“Toward Gold Throng all, To Gold Cling all, Yes, all!”1


From a central bank and monetary policy perspective, the role of precious metals, and in particular of gold, is special compared to other traditional reserve assets such as government bonds. This has become particularly visible over the last decade once again, when the financial crisis of 2007/2008 significantly shaped financial market developments and economic policies at the same time. Oesterreichische Nationalbank (OeNB), the Central Bank of Austria, has, like many other central banks, quite recently revisited its gold management strategy. In this article, we will outline some background information regarding gold reserves management and the main aspects of OeNB’s current gold management strategy.

Oenb’s Gold Reserves In A Historical Perspective

Gold has always played a very special role for OeNB as part of its reserve assets. Of the 78.2 tons of gold confiscated by the Deutsche Reichsbank in 1938, 50.1 tons were returned after the war. Austria’s official gold reserves have increased significantly since World War Two, due to the country’s economic success and the respective current account surpluses the Austrian economy has generated. In addition, under the Bretton Woods system, gold reserves played an important economic role as a core element of the International Monetary System. For a small, open economy like Austria, gold reserves became even more important after the breakdown of the Bretton Woods system, when they became essential liquid assets and an economic policy buffer in an increasingly uncertain and liberalised financial market environment. Given Austria’s currency peg to the Deutsche mark, which was in place for more than 20 years, effective currency reserve management was one of the cornerstones of Austria’s economic policy success during this period. In the 1980s, OeNB’s holdings of gold reserves peaked at some 657 tons, providing a significant factor to make this ambitious currency peg sustainable.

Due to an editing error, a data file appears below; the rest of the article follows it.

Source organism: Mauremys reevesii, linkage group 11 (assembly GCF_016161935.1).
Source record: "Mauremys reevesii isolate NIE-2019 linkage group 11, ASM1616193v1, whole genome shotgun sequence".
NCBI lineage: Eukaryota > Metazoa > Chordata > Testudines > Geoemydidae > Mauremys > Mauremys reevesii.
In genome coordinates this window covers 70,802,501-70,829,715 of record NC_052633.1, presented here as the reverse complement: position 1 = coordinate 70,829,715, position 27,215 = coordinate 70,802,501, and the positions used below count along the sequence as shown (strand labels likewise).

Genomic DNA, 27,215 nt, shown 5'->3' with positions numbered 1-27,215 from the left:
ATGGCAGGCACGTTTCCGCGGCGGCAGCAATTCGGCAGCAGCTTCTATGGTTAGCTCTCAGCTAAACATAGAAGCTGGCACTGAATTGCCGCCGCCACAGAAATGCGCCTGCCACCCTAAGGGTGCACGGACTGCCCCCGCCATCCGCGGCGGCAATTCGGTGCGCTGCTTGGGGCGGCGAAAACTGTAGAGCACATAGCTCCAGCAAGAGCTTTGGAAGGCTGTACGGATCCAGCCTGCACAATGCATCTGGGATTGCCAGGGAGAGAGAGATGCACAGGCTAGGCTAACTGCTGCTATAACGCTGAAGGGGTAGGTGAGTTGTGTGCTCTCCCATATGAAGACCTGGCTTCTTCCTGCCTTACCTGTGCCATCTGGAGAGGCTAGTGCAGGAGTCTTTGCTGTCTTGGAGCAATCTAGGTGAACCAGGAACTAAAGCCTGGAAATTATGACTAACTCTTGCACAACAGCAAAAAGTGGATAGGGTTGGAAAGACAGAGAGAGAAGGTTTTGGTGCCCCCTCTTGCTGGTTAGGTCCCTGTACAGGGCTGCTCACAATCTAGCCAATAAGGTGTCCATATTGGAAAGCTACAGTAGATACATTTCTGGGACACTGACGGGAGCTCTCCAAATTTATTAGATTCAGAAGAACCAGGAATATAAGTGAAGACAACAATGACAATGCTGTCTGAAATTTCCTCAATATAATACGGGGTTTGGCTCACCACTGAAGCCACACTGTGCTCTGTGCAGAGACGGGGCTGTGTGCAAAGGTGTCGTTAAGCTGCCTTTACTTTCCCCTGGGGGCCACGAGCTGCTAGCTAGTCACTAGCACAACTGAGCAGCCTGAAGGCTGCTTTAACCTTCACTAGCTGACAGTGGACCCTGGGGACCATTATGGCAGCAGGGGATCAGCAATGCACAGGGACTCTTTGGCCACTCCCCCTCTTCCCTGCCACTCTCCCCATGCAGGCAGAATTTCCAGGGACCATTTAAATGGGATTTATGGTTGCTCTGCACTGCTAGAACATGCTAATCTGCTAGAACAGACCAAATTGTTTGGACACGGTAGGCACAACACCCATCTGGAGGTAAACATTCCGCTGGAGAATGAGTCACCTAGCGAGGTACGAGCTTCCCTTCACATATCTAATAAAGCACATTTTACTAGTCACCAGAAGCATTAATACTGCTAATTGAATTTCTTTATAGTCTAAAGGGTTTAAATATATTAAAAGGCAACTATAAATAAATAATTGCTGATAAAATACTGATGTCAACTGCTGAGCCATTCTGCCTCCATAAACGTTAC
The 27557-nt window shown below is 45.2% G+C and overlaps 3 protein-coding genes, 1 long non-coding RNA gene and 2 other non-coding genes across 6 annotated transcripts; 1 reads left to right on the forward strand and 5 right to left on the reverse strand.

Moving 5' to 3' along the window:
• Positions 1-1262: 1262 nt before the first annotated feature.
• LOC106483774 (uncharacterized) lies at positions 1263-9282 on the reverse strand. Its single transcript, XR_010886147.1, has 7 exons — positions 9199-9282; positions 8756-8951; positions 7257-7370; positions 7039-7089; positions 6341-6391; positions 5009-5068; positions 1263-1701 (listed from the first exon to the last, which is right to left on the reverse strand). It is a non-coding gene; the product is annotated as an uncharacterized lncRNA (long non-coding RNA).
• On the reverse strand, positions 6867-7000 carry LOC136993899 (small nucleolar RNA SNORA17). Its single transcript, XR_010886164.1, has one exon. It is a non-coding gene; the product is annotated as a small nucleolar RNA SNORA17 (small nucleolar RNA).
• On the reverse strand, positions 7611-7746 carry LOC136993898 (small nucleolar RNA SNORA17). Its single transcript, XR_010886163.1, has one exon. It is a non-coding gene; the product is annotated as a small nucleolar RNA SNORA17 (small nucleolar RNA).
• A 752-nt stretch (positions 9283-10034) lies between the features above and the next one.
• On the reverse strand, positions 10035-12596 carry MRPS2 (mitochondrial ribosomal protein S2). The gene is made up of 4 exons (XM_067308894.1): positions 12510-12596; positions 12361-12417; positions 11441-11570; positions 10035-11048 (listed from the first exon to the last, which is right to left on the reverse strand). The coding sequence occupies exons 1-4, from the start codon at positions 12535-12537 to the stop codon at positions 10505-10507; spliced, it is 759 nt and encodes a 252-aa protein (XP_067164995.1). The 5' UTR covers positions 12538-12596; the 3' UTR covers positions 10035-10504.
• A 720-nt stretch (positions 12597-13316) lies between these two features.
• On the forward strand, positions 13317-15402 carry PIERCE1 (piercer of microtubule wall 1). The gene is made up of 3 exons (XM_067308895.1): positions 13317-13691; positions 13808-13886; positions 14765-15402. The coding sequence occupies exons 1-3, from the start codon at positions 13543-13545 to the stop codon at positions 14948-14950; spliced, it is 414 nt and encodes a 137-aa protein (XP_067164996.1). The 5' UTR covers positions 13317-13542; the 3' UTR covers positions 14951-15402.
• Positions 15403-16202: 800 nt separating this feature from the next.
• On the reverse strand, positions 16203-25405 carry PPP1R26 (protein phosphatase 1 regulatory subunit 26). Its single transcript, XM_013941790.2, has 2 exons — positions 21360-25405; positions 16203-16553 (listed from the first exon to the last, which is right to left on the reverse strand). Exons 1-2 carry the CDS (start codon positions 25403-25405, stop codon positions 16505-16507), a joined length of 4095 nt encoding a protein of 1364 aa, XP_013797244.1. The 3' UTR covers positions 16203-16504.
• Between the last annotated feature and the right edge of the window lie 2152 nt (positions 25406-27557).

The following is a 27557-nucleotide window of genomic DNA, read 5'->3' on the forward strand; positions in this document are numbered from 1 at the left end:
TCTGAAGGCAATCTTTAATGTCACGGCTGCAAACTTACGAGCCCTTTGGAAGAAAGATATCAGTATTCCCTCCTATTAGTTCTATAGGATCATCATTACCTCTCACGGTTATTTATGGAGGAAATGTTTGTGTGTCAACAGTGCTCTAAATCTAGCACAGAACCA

Since 2007, OeNB’s gold holdings have held constant at 280 tons

This situation fundamentally changed with the creation of the euro and the Eurosystem, with the European Central Bank (ECB) at its centre. For a small country with an open economy, this change not only brought the integration of its monetary policy into a much larger currency area, but at the same time, OeNB no longer had to defend a national exchange rate. In the 1990s, OeNB’s gold holdings decreased, as around 22 tons were transferred to the ECB and, in addition to that, OeNB sold part of its gold reserves. In parallel with the newly created monetary intervention power of the Eurosystem, the stance of this much larger economic area toward exchange rate developments became less important. Under these conditions, the policy regarding OeNB’s gold reserves has significantly changed. Consequently, OeNB, like several other central banks, restructured its foreign exchange reserves as well as its gold holdings in preparation for the entry into monetary union.

Since 2007, OeNB’s gold holdings have held constant at 280 tons, currently representing about 48% of OeNB’s foreign exchange reserves.

The Changing Role Of Gold As A Reserve Asset